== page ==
A controller (not shown) has a CPU and a memory, and controls the illumination apparatus 10, the reticle stage 25, the wafer stage 45, and the liquid supply/recovery mechanism 50. The controller of this embodiment controls an exposure area based on a chip size via the masking blade MB in the illumination optical system 14. The controller serves to control switching among supply, recovery, and stop of the liquid L, the supply amount of the liquid based on a condition including the driving direction of the wafer stage 45 during exposure.

In operation of the exposure apparatus 1, the reticle 20 and the wafer 40 are mounted on the reticle stage 25 and the wafer stage 45, respectively. After the reticle 20 and the wafer 40 are mounted, the masking blade MB and the controller define the slit-shaped exposure area in accordance with the chip size of the wafer 40. More specifically, the controller moves the Y direction blades MB3 and MB4 so as to make a length equal to the length of the wafer 40 in the direction perpendicular to the scanning direction on so as to determine the length of the exposure area in that direction. Next, in accordance with the length in that direction, the controller moves the X direction blades MB1 and MB2 so as to determine the length of the exposure area in the scanning direction. In that case, the controller preferably determines the length in the scanning direction so as to maximize the effective diameter of the lens in the projection optical system 30 or to maximize the length in the scanning direction. This configuration maximizes the exposure area, and increases the accumulated exposure dose, shortening a time period necessary to expose one chip on the wafer 40 in exposing a smaller sized chip. After the masking blade MB defines the exposure area, the pattern of the reticle 20 is exposed onto the wafer 40 by scanning the reticle 20 and the wafer 40 relative to each other.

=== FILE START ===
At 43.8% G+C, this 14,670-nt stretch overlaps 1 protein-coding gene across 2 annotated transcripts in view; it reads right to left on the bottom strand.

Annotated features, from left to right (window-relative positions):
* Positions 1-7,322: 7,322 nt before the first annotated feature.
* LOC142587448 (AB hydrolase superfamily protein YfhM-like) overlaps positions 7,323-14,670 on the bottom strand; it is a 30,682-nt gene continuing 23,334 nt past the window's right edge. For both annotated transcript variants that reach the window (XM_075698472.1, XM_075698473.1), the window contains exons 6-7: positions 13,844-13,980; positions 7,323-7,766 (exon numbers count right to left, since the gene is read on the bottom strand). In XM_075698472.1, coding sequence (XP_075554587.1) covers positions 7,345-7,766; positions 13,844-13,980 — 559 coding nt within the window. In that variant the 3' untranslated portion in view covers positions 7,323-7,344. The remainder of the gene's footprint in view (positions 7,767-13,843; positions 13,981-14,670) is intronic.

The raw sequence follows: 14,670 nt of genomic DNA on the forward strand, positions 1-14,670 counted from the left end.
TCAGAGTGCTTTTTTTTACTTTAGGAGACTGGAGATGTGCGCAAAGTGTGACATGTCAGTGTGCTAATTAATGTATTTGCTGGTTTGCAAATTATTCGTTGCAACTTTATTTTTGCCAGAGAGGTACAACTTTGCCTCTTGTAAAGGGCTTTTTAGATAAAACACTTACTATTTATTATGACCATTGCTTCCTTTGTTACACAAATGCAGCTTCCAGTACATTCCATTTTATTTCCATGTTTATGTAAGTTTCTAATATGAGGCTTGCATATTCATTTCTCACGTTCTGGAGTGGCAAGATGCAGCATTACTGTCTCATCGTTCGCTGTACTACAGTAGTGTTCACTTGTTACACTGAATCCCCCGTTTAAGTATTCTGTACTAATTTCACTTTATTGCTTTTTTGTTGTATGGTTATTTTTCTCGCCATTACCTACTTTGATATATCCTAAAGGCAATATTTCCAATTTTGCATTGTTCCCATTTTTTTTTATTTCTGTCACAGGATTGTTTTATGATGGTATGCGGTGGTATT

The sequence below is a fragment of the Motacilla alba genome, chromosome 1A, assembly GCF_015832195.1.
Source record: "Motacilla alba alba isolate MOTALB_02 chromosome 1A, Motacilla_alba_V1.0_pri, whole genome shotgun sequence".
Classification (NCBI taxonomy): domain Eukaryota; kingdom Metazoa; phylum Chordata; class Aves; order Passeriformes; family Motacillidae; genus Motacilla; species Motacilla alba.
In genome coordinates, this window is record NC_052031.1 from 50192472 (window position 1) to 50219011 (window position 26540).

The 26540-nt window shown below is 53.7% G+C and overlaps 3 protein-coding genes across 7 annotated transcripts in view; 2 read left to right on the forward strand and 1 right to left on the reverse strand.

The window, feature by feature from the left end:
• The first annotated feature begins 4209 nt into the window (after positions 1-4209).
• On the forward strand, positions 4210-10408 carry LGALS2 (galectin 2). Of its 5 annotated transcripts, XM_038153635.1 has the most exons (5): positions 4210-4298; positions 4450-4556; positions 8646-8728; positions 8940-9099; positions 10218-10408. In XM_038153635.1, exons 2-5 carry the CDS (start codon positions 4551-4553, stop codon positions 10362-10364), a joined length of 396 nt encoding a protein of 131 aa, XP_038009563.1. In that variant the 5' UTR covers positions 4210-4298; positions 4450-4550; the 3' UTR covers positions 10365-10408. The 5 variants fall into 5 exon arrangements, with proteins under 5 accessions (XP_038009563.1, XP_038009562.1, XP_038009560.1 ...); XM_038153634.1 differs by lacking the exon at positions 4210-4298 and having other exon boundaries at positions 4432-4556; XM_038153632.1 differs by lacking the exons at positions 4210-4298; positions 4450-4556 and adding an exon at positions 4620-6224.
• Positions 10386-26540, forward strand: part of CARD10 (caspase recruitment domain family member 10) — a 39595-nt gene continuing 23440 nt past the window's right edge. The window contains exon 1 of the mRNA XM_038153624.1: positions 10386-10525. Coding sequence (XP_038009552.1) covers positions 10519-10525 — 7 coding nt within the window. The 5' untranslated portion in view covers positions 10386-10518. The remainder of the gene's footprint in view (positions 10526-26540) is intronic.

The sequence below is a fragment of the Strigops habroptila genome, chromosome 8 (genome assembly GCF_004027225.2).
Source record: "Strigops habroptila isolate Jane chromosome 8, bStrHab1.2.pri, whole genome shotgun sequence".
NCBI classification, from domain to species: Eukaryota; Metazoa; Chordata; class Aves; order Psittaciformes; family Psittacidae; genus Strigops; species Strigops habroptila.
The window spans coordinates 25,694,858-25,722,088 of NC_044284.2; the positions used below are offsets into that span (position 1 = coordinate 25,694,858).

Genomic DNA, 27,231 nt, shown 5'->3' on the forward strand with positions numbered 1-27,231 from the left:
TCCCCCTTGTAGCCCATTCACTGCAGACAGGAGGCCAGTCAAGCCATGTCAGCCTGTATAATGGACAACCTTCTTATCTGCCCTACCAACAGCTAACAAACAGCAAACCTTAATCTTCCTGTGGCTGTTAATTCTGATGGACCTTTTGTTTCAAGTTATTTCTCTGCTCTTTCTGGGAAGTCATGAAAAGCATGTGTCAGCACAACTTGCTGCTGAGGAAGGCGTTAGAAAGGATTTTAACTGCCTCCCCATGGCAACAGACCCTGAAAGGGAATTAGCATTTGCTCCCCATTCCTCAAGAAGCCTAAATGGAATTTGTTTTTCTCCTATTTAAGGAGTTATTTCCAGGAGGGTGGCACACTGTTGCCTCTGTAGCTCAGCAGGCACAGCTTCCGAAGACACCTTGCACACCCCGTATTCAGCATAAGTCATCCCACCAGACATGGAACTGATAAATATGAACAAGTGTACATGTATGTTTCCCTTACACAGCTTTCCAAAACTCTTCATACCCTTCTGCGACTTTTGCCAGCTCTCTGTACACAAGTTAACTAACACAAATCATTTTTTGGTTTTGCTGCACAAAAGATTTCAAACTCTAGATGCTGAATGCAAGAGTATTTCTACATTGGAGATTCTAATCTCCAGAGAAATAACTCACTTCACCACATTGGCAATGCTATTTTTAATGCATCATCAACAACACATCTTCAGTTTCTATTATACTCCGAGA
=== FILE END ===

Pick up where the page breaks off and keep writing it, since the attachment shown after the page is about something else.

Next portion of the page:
Thus, the exposure apparatus 1 can expose a wide variety of semiconductor devices through a variable exposure area defined by the masking blade MB. In addition, the large aperture of the lens in the projection optical system 30 and the increased cost are prevented. Moreover, the exposure apparatus 1 can increase the accumulated exposure dose in exposing a small sized chip, and shorten a time period necessary to expose one chip on the wafer 40. Moreover, the aberration of the projection optical system 30 is well corrected, and it exhibits a superior exposure characteristic. Therefore, the exposure apparatus 1 can provide higher quality devices than ever, such as semiconductor devices and LCD devices, with high economic efficiency.

Referring now to FIGS. 6 and 7, a description will be given of an embodiment of a device manufacturing method using the exposure apparatus 1. FIG. 6 is a flowchart for explaining how to fabricate devices, such as a semiconductor device and a LCD device. Here, a description will be given of the fabrication of a semiconductor device as an example. Step 1 (circuit design) designs a semiconductor device circuit. Step 2 (reticle fabrication) forms a reticle having a designed circuit pattern. Step 3 (wafer preparation) manufactures a wafer using materials such as silicon. Step 4 (wafer process), which is also referred to as a pretreatment, forms the actual circuitry on the wafer through lithography using the reticle and wafer. Step 5 (assembly), which is also referred to as a post-treatment, forms into a semiconductor chip the wafer formed in Step 4 and includes an assembly step (e.g., dicing, bonding), a packaging step (chip sealing), and the like. Step 6 (inspection) performs various tests on the semiconductor device made in Step 5, such as a validity test and a durability test. Through these steps, a semiconductor device is finished and shipped (Step 7).